Swagatika Acharya and Dr Kunal Kumar Das may be poles apart when it comes to age, but not in spirit. The two recently climbed more than 11,800 feet to Dayara Bugyal in Uttarakhand. But that’s not their only achievement. 24-year-old Acharya and 71-year-old Das are both cancer survivors. The duo, along with six other survivors, embarked on this four-day trek organised by Apollo Cancer Centres and IndiaHikes, to prove to themselves and to others that there is life after cancer. The survivors, aged between 24 and 71, were accompanied by two oncologists, nurses, a team of videographers and four trek leaders, besides caregivers and spouses of some of the participants.
The trek organisers chose Dayara Bugyal trek as it meant beginners and is categorised as easy. They also had an ambulance stationed at the base camp as a precautionary measure. The participants were chosen from across the country based on their fitness level and only after their doctors’ approval. Some of these survivors were declared cancer free only six months ago, while some a year ago.
Acharya, accompanied by her father, was the youngest of the survivors. At first glance, she appears frail and delicate. That image quickly wears off as you hear her speak. Acharya was diagnosed with Nasopharynx Carcinoma when she was 19 and in college, studying law in Odisha’s Bhubaneswar city.
“(During the process of treatment) I realised that cancer was perceived as a taboo in Odisha. The patients in the hospital were sad and depressed. When I started sharing photos of myself on social media after losing all my hair, I would receive a lot of negative comments. But it also inspired other cancer sufferers, who reached out to me. That’s when I decided to do something for my people,” says Acharya. After her recovery, motivating other cancer patients and survivors has become her lifelong mission.
She has now formed the Awaaken Cancer Care Trust, a non-profit organisation with 15 core members and a number of volunteers working across Odisha to spread awareness about cancer. The disease is treatable if detected early, and with that aim, the organisation has conducted over 1500 free breast cancer screenings and nearly 5000 sessions on cancer awareness, apart from providing palliative, hospice, and financial aid to cancer fighters. The organisation also arranges for employment of those patients, who are the sole breadwinners of their families.
On the trek, while Acharya’s cheerful disposition kept everyone’s spirits high, it was Das’s youthful energy that inspired all. A former scientist with the Indian Institute of Remote Sensing, Dehradun, he was diagnosed with renal cancer in 1996 while he was working as a senior scientist. “The then-director of Isro, and other officers, suggested I go to Delhi immediately for treatment. My wife, two scientists and an administrative officer accompanied me to Indraprastha Apollo in Delhi. There my left kidney was removed,” he says.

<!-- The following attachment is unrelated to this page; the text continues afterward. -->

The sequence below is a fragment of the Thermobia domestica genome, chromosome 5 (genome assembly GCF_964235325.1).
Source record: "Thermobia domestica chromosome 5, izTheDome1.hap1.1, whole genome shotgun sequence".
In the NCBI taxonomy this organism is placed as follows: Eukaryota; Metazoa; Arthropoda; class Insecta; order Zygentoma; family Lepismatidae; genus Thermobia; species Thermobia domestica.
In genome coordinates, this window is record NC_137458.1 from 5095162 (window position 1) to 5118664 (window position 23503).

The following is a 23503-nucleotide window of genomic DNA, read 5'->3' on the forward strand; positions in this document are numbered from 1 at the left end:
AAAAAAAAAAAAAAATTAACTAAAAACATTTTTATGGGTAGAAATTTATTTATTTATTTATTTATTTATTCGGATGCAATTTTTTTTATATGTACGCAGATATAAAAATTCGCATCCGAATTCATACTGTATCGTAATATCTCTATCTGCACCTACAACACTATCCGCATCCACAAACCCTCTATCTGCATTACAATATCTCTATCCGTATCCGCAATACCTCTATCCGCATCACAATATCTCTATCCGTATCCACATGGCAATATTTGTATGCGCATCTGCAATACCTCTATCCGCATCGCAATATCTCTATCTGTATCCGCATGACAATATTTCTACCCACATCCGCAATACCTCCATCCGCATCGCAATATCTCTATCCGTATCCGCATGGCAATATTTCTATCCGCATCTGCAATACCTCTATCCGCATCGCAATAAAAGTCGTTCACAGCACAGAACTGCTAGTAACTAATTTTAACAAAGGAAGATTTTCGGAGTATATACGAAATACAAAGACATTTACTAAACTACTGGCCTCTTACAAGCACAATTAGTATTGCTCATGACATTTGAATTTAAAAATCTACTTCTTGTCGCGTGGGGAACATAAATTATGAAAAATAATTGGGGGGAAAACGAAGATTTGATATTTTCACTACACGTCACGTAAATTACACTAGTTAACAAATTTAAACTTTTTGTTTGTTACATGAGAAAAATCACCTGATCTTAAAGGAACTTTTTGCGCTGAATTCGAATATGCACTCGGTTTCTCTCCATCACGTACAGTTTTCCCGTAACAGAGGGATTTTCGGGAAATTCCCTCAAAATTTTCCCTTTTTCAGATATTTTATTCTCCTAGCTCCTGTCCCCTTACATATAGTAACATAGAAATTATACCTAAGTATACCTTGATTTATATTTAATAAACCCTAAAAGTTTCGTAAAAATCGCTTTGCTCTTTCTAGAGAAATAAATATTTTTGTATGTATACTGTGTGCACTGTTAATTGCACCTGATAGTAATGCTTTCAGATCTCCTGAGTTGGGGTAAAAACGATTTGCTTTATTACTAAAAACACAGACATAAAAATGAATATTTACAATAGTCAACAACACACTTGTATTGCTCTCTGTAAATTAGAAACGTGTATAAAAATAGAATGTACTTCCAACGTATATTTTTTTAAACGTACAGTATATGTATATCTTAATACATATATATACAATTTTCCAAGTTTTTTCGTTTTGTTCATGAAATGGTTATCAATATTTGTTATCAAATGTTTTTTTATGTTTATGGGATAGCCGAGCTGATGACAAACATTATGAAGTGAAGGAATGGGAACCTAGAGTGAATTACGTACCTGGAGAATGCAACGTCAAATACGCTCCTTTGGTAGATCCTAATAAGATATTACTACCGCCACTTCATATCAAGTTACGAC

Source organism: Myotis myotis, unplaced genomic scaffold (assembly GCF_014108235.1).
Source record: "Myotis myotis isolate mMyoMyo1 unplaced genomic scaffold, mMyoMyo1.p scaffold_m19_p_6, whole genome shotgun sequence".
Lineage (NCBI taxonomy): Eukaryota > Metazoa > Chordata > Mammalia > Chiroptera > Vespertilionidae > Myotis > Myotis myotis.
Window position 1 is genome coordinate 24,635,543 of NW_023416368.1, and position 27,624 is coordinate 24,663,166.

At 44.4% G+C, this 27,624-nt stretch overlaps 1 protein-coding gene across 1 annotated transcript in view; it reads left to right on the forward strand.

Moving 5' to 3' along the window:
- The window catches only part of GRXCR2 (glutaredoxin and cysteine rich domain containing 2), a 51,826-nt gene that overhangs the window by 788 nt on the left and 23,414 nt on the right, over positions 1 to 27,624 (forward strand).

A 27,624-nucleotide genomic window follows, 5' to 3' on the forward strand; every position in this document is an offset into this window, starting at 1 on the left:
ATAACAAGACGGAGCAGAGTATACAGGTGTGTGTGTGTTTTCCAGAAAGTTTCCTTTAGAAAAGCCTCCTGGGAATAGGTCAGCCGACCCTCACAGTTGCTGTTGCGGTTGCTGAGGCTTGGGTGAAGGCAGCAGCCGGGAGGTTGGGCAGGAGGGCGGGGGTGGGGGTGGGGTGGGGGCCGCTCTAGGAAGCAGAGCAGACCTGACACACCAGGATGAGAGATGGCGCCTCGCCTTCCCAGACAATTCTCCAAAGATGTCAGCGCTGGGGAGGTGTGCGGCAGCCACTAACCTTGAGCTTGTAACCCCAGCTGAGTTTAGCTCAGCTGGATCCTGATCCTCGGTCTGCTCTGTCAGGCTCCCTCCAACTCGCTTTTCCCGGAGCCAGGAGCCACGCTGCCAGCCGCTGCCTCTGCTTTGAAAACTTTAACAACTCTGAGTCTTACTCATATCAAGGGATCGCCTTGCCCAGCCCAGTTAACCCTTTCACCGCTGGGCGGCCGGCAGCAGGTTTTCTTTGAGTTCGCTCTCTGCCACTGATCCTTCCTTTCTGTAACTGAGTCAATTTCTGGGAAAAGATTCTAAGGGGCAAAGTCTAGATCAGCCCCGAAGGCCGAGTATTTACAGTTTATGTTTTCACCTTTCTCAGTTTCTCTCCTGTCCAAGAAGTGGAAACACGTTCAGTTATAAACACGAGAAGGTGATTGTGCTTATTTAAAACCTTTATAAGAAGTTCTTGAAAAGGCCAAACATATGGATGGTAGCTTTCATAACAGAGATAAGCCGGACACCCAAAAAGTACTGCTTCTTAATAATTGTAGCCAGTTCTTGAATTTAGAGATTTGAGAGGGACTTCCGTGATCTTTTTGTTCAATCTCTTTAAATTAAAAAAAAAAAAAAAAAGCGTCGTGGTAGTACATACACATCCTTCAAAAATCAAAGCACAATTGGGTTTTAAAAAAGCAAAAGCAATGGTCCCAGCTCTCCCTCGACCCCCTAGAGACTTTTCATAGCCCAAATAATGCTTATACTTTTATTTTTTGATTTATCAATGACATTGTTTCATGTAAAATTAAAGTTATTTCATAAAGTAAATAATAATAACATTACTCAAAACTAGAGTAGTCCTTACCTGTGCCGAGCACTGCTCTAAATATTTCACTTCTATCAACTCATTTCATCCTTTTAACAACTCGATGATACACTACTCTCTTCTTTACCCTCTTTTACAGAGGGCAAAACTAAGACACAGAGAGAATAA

But Das never panicked. For him, it was important that life went on. It has been 26 years since then. “Life should be carefree. That is what I have always lived by. And I’ll keep travelling and exploring till I can,” he adds. A football player in his early days, being physically active throughout his life helped Das stay fit. His work, which took him to many countries, required him to walk extensively. “Even after I was left with only one kidney, I visited many places, climbed high altitudes, and went on to do some amazing projects,” he says. Today, he walks ten kilometres every evening, goes on hikes and heritage walks with a local group in Dehradun called Been There Doon That, and more.
On the first day of the trek, Das was the first to reach the campsite, putting many millennial trekkers to shame. Apart from being fit and strong, he was also a treasure trove of stories on topics ranging from wildlife to geography. As the trekkers passed through a forest, lined with majestic golden oaks, with the call of the monal echoing in the background, Kunal imparted short lessons on botany, helping the group identify the different kinds of plants and trees along the way.
What brought him joy was the happiness on the faces around him, once the group scaled the summit. Acharya too was ecstatic. Standing at 11,800 feet, she had proved everyone wrong—those who had called her ‘too thin’, ‘too weak’ and ‘too fragile’ to trek. “I have always been extremely excited about adventures, and after trekking to Dayara Bugyal, I feel that cancer is only one part of our life. There is lots to explore after that,” she adds.
Sitting in a circle at the campsite before descending to the base camp, Manoranjan Acharya, her father, said, beaming with pride, “I came along with Swagatika thinking she would need assistance, but it was the other way round. I had underestimated her strength. She is stronger than I had imagined.”
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